fbpx

The impact of Smart Voting on the 2020 elections

Associate Professor, Department of Political Science, European University at St. Petersburg

Doctor of Political Science, Professor at the Department of Political Science, European University at St. Petersburg

Mikhail Turchenko and Grigori Golosov evaluate the effectiveness of smart voting

Alexei Navalny’s Smart Voting project (SV) had an effect on the electoral results obtained by the candidates that he supported in Russia’s regional and local election campaigns in September 2020. This effect turned out to be most significant in elections to representative bodies in regional capitals and other major cities. Presumably, SV worked by mobilising opposition voters who had not previously gone to the polls. Support for candidates through Smart Voting dwindled as the share of early voting increased, but remained perceptible even when the early voting turnout was high.

What is Smart Voting?

Smart Voting is a project that facilitates strategic voting for opposition-minded citizens when elections are conducted under a relative majority system in either single or multi-member constituencies. Such constituencies, otherwise known as ‘majoritarian districts’ (first-past-the-post districts), are common in all Russian elections: from the Duma elections, where 225 seats are allocated through this system, to elections to regional and local parliaments. The widespread use of first-past-the-post districts in Russia has a simple explanation: candidates from the largest party, i.e. United Russia (UR), have an advantage under the relative majority system. If other parties do not nominate candidates jointly, the victory of United Russia’s nominees in the majoritarian districts is almost inevitable: after all, they only need to gain a relative majority of, say, 30 percent, 20 percent, or even as little as 15 percent. The main thing is to make sure that other candidates do not get any more votes.

The concept of Smart Voting was proposed by politician Alexei Navalny in 2018. The essence of SV is that the dominance of UR candidates in majoritarian districts can be challenged if opposition voters themselves combine their votes in support of the strongest non-UR candidates. Online resources developed by Navalny’s team served as a tool for such coordination in 2019 and 2020. Through those tools, voters received recommendations as to which of the UR opponents to vote for in their specific constituencies. In this way, SV compensated for the inability of Russian opposition parties to build coalitions.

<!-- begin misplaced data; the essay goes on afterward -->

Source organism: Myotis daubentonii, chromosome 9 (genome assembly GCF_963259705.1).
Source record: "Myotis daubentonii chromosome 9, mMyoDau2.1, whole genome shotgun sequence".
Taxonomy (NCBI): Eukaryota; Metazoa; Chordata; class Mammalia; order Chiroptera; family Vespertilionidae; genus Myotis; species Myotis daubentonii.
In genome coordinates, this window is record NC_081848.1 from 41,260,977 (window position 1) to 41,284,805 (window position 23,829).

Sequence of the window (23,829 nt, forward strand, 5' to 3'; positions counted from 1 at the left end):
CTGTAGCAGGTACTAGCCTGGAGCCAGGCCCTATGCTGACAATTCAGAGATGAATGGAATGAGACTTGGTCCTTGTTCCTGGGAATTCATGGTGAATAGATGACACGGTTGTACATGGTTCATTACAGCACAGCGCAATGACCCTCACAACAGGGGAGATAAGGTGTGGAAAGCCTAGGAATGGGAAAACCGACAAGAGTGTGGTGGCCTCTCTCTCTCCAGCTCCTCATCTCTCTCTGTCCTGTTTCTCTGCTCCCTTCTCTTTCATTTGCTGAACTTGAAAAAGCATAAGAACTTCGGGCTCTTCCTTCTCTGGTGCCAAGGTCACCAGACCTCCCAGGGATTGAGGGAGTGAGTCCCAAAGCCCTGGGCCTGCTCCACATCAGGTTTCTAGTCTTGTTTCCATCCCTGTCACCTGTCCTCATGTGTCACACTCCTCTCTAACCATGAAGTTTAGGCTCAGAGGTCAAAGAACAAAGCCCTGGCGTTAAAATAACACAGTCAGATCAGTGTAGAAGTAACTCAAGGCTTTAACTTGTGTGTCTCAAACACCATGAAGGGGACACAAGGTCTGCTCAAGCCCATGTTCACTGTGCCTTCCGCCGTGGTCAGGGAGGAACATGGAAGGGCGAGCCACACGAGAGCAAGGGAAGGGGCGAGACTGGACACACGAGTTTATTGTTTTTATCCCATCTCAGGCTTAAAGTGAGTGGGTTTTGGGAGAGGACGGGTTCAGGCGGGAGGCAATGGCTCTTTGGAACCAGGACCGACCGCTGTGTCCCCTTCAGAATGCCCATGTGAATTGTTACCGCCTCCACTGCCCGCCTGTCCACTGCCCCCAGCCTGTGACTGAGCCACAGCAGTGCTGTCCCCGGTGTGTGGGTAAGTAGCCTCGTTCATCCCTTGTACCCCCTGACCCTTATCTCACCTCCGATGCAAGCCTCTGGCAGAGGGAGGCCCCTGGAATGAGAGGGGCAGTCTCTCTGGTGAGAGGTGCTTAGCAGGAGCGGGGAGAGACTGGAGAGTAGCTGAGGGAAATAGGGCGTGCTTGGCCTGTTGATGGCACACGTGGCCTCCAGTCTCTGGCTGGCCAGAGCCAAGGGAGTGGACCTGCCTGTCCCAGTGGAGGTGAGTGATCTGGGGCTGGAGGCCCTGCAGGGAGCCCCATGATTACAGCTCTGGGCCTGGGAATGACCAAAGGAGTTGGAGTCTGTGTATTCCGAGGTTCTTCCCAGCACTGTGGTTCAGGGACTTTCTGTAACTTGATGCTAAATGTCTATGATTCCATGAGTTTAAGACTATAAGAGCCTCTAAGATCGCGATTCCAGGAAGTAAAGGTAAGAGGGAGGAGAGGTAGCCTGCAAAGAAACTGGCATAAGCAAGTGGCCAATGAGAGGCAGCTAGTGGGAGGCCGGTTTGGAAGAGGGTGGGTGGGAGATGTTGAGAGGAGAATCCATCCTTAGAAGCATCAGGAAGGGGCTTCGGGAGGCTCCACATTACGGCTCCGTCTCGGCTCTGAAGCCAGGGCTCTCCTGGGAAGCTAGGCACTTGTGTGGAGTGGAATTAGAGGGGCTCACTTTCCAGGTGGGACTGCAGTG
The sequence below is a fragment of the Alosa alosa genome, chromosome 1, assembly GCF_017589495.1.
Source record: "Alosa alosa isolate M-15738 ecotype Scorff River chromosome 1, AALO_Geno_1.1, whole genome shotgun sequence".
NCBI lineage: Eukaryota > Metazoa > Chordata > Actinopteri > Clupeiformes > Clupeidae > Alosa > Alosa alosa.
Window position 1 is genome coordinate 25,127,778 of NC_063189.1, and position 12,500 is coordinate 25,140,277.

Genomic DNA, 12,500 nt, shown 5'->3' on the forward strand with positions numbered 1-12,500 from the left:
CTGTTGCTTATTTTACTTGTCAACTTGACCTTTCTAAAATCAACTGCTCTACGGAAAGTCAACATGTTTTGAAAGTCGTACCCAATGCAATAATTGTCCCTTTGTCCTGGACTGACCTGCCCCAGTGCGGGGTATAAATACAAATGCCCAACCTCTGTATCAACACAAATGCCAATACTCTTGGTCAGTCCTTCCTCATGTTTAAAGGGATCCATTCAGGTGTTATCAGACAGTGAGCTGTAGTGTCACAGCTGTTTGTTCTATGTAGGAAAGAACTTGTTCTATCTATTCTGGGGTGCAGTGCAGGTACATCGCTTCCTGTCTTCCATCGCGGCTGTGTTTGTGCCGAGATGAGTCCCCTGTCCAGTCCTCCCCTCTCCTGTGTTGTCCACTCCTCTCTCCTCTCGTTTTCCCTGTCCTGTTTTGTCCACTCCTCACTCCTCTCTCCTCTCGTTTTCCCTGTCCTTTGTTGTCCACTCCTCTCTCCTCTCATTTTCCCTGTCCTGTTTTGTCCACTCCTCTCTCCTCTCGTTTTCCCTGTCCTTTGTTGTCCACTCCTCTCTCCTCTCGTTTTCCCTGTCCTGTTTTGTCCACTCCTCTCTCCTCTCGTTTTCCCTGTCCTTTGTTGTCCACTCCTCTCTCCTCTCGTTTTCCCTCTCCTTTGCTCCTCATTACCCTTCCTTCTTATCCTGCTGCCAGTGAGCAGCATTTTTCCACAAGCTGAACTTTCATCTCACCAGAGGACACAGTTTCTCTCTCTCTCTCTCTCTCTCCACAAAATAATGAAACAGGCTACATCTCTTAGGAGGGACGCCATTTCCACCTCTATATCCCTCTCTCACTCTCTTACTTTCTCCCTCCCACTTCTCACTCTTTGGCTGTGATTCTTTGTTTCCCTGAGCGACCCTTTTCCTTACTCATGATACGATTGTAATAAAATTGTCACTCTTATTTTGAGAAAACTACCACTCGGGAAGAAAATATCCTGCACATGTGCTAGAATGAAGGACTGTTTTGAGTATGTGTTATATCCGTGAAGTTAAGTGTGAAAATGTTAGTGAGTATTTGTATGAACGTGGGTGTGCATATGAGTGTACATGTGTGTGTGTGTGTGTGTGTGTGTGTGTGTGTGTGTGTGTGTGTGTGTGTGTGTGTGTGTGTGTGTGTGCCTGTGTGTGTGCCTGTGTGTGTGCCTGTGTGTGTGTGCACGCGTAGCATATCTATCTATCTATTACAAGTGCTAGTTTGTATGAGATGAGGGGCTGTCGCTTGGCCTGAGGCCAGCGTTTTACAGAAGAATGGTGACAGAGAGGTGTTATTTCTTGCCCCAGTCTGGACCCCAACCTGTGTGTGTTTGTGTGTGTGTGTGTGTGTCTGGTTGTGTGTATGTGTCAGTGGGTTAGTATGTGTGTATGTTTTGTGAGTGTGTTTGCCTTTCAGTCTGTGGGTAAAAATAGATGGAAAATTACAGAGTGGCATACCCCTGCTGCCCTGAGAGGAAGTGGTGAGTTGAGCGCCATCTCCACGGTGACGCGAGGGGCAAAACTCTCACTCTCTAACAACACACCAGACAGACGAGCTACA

Back in 2019, the following question arose: did the SV recommendations have an effect on election results? Our analysis of the St. Petersburg municipal elections showed that SV-based support gave candidates an extra 7.46% of the vote. However, the effect brought about by SV in other election campaigns has remained unquantified.

Smart Voting and United Russia in the 2020 elections

In 2020, Navalny’s supporters assembled a total of 1,155 candidates on the SV list: 239 were supported in regional parliamentary elections, 612 in elections to representative bodies of regional capitals, and 304 in elections to representative bodies (dumas) of cities with a population of over 200,000. The SV system covered a total of 44 election campaigns: 11 in the regions, 22 in regional capitals and 11 in major cities.

As a result of the three-day elections in 2020, where the “single day of voting on 13 September” was preceded by two days of early voting, United Russia retained a majority in 41 of the 44 re-elected parliaments. Candidates from the “party of power” won less than a half of the seats only in the city dumas of Tambov and Tomsk, and in the Council of Deputies in Novosibirsk. However, regardless of the absolute figures, support for United Russia decreased in 2020. The decline in the regions amounted to 11.42% on party lists and 7.44% in districts, with the respective figures being 13.22% and 9.36% for regional capitals, and 13.34% and 3.48% for major cities.

Assessing the effectiveness of Smart Voting

In the September 2020 elections, candidates supported by SV won 141 seats, gaining 21.87% of the vote on average. We will not venture to assess how many of these seats are owed to SV. Instead, we can calculate the incremental increase of the popular vote for candidates whose names were included in the SV list. We can also calculate the net effect of SV for all the 44 election campaigns in 2020 and separately for electoral campaigns held in regions, regional capitals and major cities.

We used regression analysis to calculate how many votes the candidates gained by having their names added to the SV list. Overall, we studied 4,505 non-UR candidates who ran in all the 44 election campaigns, including the 1,155 candidates who were supported by SV. As the dependent variable, we took the percentage of the vote received by these candidates. Factors considered included competition at the district level, as well as candidates’ gender, age, party affiliation and past experience of running in elections. Our analysis showed that SV support gave candidates an average increment of 10.39% of the vote. In the regions, the effect of SV was 8.33% of the vote, with 12.5% in regional capitals and 6.2% in major cities. Even after excluding the election campaigns which the SV organisers focused on, i.e. in Tomsk, Novosibirsk, Novosibirsk Oblast, and Tambov, where the strong performance of the “Rodina” candidates can be attributed to specific local factors (urban policies), the estimated effect of SV will shrink by only 0.9–1.98%, depending on the type of election.